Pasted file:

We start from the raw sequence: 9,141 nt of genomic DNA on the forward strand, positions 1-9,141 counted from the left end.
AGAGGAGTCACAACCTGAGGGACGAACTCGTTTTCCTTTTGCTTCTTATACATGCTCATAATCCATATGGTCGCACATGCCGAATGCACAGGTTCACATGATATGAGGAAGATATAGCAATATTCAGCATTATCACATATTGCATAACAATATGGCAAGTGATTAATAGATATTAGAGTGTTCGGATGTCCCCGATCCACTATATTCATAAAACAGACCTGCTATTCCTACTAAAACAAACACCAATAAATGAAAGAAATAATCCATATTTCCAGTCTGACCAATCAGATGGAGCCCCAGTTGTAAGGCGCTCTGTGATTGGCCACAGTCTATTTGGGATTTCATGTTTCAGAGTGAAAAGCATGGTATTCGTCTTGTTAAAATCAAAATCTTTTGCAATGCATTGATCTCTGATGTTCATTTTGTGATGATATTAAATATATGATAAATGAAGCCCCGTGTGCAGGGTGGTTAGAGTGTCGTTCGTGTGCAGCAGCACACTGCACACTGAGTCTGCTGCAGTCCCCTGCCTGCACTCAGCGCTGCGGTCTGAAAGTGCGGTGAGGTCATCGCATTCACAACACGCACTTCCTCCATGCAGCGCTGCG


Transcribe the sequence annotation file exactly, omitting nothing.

We start from the raw sequence: 9,141 nt of genomic DNA on the forward strand, positions 1-9,141 counted from the left end.
AGAGGAGTCACAACCTGAGGGACGAACTCGTTTTCCTTTTGCTTCTTATACATGCTCATAATCCATATGGTCGCACATGCCGAATGCACAGGTTCACATGATATGAGGAAGATATAGCAATATTCAGCATTATCACATATTGCATAACAATATGGCAAGTGATTAATAGATATTAGAGTGTTCGGATGTCCCCGATCCACTATATTCATAAAACAGACCTGCTATTCCTACTAAAACAAACACCAATAAATGAAAGAAATAATCCATATTTCCAGTCTGACCAATCAGATGGAGCCCCAGTTGTAAGGCGCTCTGTGATTGGCCACAGTCTATTTGGGATTTCATGTTTCAGAGTGAAAAGCATGGTATTCGTCTTGTTAAAATCAAAATCTTTTGCAATGCATTGATCTCTGATGTTCATTTTGTGATGATATTAAATATATGATAAATGAAGCCCCGTGTGCAGGGTGGTTAGAGTGTCGTTCGTGTGCAGCAGCACACTGCACACTGAGTCTGCTGCAGTCCCCTGCCTGCACTCAGCGCTGCGGTCTGAAAGTGCGGTGAGGTCATCGCATTCACAACACGCACTTCCTCCATGCAGCGCTGCG